There are additional options for groups who want to start a business. They could consider a Not-for-Profit Corporation, a Co-op, even a Charity. There are different regulations for each type of business. Groups can contact their TCII (Department of Tourism, Culture, Industry and Innovation) Economic Development Officer for information.

Registration, Permits, Licences

You may need to register your business with the municipality. Each town has its own bylaws and regulations. There may be an annual fee or licence.

If you have a new building, there may be environmental and other considerations.

You will have to register with Canada Revenue Agency for a business number. You will need a business number if you are purchasing supplies wholesale, if you have employee payroll deductions and/or if you are collecting HST.

If your business brings in more than $30,000 per year you will have to register to collect and remit HST. If you do collect HST, you can also deduct the HST you pay on items you purchase for your business. For more information see GST/HST for Craft Businesses.

BizPaL (Business Permits & Licenses) is an online service offered by Industry Canada in partnership with provincial and municipal governments that provides Canadian businesses with access to information about permits and licenses. BizPaL may not have information for small municipalities, so you should also check with your town office.

What will you call your business?

Coming up with a name for your business that is unique, easy to remember, and tells customers something about the business can be a challenge. Try it out – see what others think when they hear it. Print it out – see how it looks on paper, on a business card or hangtag. Your name is part of the story you tell to the customer to help sell your crafts.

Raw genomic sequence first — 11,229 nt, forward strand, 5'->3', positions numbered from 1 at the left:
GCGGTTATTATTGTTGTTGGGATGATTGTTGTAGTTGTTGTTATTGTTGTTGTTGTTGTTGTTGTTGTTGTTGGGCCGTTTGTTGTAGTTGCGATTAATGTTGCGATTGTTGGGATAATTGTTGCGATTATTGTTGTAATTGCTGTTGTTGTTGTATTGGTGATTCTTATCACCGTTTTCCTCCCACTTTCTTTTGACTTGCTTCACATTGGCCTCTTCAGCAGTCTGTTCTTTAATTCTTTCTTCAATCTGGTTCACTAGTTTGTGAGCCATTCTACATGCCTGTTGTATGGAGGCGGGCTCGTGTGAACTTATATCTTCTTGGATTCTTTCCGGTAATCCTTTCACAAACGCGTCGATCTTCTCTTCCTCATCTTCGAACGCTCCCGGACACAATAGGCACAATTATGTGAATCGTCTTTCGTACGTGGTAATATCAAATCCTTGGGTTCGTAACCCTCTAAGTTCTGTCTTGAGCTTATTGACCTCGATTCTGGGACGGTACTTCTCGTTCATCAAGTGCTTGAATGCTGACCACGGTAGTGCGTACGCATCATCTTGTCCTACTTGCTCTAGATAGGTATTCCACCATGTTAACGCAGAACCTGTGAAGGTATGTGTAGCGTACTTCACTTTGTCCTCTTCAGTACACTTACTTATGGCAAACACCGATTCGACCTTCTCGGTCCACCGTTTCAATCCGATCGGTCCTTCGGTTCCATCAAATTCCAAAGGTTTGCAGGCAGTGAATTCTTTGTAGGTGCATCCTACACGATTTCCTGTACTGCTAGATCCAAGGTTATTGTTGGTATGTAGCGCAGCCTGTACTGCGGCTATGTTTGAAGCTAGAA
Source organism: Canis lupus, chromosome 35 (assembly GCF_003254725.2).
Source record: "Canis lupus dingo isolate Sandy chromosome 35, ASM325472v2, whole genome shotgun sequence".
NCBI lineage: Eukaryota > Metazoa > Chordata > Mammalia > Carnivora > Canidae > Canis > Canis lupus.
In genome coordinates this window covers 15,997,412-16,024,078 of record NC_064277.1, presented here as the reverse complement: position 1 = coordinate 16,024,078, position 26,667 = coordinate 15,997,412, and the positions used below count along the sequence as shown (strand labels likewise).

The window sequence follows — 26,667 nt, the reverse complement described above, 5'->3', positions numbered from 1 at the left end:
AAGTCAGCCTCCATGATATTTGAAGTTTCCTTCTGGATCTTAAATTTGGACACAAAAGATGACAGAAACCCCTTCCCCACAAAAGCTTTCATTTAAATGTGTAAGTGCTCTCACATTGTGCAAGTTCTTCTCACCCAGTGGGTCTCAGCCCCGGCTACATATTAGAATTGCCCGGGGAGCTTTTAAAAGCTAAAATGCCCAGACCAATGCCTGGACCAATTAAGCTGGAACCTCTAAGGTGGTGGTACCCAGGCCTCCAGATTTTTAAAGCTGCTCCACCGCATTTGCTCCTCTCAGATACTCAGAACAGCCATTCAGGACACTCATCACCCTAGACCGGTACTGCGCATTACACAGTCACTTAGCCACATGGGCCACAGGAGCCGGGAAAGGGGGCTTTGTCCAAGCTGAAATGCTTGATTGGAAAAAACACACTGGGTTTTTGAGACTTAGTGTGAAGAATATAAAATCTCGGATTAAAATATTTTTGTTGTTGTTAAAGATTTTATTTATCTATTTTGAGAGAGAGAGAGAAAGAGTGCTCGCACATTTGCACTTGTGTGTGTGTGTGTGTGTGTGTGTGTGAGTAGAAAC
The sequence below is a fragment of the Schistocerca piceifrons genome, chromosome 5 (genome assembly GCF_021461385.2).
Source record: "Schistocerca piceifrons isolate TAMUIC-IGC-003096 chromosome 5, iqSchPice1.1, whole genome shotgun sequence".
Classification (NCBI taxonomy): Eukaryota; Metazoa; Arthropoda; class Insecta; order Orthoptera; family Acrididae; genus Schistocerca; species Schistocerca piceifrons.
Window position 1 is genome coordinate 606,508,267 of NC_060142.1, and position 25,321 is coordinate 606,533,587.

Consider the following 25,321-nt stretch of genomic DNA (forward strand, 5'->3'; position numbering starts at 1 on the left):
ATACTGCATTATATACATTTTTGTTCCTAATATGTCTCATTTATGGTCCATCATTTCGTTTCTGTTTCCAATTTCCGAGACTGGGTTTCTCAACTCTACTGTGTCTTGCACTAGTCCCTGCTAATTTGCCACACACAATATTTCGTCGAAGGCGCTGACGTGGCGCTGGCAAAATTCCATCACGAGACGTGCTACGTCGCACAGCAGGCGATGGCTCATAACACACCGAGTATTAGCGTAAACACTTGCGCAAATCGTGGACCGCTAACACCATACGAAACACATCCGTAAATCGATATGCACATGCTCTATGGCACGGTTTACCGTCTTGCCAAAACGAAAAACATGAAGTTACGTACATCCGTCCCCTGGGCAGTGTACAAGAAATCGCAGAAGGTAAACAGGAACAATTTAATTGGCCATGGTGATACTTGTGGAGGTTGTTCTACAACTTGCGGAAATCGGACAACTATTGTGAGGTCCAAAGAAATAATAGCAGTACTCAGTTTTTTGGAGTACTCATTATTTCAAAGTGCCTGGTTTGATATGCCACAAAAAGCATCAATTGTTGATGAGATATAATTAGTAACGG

In order to protect your business name, you can register it with the province. Corporations have to register their name.

You can research business names on the provincial registry of deeds and companies to see if your business name is already in use and registered within the province.

Who is your market? Who will buy your crafts – how could you sell them?

Your market includes everyone you sell your products and services to, whether you are selling wholesale or retail. Understanding your market, and what they want and need will help you to make craft items, or products that will sell. In order to make your craft business successful over time, you may have to consider selling in different places and different ways. You may also have to consider making different types of products for different types of customers. How will you match your products to your clientele?

  • How will you reach your customers? Are you selling wholesale to existing craft shops that already have a client base? Are they shops that you already have a relationship with, or will you need to build a relationship?
  • Will you make products for the local market for visitors, or both?
  • Will you sell retail at craft fairs where you can reach a large number of people?
  • Will you sell online – from your own website, or from a marketplace like Etsy?
  • If you sell online, how will you ship items? What will it cost and how long will it take to reach customers?
  • Who are your competitors? How is your product or service different from what your competitors are offering? Have you researched the prices of competing products or services?

Operating a business: what are some of the considerations?

During the business planning phase you will need to imagine your costs to start the business and to operate the business during the first year.

Start-up costs may include: